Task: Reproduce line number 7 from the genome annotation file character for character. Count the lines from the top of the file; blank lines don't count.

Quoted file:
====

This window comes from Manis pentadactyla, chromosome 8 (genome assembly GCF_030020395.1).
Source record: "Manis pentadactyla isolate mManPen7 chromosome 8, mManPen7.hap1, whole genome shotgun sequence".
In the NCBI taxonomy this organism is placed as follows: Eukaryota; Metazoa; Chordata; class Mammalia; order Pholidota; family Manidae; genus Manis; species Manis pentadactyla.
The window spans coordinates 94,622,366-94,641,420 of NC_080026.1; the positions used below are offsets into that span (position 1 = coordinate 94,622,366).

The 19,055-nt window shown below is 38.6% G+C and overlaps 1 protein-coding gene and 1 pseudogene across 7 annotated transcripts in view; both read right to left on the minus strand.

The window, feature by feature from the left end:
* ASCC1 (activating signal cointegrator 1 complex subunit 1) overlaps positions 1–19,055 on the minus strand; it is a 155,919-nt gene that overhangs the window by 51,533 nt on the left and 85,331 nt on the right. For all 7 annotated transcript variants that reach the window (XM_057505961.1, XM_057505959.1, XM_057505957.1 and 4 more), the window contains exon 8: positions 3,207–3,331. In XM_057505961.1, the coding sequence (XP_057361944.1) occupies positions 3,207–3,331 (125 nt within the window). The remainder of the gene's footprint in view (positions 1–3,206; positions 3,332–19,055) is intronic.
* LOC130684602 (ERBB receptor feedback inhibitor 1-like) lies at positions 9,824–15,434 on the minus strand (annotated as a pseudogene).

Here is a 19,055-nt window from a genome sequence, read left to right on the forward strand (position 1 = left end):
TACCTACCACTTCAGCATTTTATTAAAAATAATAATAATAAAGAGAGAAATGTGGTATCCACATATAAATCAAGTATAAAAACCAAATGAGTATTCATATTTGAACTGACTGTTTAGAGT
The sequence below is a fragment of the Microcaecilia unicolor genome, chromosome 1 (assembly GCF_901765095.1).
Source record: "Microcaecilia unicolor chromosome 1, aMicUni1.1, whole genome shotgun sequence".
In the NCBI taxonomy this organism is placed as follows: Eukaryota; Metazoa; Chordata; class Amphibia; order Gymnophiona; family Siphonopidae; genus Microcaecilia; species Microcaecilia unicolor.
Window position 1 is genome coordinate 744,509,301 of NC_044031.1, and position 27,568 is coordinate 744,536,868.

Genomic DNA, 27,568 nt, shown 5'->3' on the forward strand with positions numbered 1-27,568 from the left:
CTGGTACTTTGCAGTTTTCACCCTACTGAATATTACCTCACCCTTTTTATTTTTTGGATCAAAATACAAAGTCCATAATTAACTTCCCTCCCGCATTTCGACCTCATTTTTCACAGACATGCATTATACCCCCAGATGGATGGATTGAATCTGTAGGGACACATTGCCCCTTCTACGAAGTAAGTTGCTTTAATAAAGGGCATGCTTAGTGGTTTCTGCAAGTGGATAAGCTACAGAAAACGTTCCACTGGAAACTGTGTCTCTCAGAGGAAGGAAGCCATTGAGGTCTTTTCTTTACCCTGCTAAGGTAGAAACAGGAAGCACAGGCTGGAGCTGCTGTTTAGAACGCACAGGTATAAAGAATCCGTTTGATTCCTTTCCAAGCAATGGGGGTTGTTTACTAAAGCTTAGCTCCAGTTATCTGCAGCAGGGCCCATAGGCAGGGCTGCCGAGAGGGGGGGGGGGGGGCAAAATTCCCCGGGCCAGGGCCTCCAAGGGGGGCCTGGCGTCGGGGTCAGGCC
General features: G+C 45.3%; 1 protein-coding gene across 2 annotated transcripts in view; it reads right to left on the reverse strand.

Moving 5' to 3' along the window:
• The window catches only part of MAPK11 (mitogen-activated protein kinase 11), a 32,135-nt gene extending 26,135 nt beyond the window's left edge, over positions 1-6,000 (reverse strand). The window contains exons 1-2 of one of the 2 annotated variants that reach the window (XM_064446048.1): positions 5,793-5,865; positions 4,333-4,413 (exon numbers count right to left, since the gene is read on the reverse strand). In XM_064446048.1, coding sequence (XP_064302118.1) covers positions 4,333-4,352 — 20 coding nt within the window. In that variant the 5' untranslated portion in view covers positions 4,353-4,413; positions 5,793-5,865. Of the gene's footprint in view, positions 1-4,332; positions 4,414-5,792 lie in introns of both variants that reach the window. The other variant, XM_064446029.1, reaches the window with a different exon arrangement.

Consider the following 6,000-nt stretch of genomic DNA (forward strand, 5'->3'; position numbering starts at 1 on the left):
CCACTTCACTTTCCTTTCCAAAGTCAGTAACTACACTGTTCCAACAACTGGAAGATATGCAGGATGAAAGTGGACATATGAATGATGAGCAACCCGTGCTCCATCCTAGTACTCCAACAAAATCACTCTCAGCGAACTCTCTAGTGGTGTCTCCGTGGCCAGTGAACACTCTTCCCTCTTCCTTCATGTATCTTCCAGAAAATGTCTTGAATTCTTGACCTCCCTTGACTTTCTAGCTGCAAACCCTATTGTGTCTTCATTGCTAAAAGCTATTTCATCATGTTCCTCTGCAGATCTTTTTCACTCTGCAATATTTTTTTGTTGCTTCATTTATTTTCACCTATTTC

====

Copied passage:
* ASCC1 (activating signal cointegrator 1 complex subunit 1) overlaps positions 1–19,055 on the minus strand; it is a 155,919-nt gene that overhangs the window by 51,533 nt on the left and 85,331 nt on the right. For all 7 annotated transcript variants that reach the window (XM_057505961.1, XM_057505959.1, XM_057505957.1 and 4 more), the window contains exon 8: positions 3,207–3,331. In XM_057505961.1, the coding sequence (XP_057361944.1) occupies positions 3,207–3,331 (125 nt within the window). The remainder of the gene's footprint in view (positions 1–3,206; positions 3,332–19,055) is intronic.